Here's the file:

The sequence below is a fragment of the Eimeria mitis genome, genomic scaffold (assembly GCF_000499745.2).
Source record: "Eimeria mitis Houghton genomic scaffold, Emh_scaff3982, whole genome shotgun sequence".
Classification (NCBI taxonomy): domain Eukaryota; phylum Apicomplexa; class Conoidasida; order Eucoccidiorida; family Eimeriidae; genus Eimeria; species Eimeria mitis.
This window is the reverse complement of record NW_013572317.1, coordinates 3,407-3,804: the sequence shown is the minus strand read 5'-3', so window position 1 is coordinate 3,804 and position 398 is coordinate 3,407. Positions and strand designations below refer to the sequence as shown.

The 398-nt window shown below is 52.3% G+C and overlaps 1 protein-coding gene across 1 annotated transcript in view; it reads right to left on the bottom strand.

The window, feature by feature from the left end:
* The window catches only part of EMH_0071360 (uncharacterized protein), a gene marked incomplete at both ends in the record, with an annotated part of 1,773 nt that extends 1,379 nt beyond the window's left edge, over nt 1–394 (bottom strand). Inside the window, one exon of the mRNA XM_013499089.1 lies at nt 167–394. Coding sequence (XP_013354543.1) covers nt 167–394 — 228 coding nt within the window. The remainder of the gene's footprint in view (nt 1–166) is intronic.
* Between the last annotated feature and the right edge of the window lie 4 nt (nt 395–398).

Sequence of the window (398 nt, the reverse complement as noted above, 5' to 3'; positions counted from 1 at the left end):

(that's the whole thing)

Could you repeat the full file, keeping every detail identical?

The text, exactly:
The sequence below is a fragment of the Eimeria mitis genome, genomic scaffold (assembly GCF_000499745.2).
Source record: "Eimeria mitis Houghton genomic scaffold, Emh_scaff3982, whole genome shotgun sequence".
Classification (NCBI taxonomy): domain Eukaryota; phylum Apicomplexa; class Conoidasida; order Eucoccidiorida; family Eimeriidae; genus Eimeria; species Eimeria mitis.
This window is the reverse complement of record NW_013572317.1, coordinates 3,407-3,804: the sequence shown is the minus strand read 5'-3', so window position 1 is coordinate 3,804 and position 398 is coordinate 3,407. Positions and strand designations below refer to the sequence as shown.

The 398-nt window shown below is 52.3% G+C and overlaps 1 protein-coding gene across 1 annotated transcript in view; it reads right to left on the bottom strand.

The window, feature by feature from the left end:
* The window catches only part of EMH_0071360 (uncharacterized protein), a gene marked incomplete at both ends in the record, with an annotated part of 1,773 nt that extends 1,379 nt beyond the window's left edge, over nt 1–394 (bottom strand). Inside the window, one exon of the mRNA XM_013499089.1 lies at nt 167–394. Coding sequence (XP_013354543.1) covers nt 167–394 — 228 coding nt within the window. The remainder of the gene's footprint in view (nt 1–166) is intronic.
* Between the last annotated feature and the right edge of the window lie 4 nt (nt 395–398).

Sequence of the window (398 nt, the reverse complement as noted above, 5' to 3'; positions counted from 1 at the left end):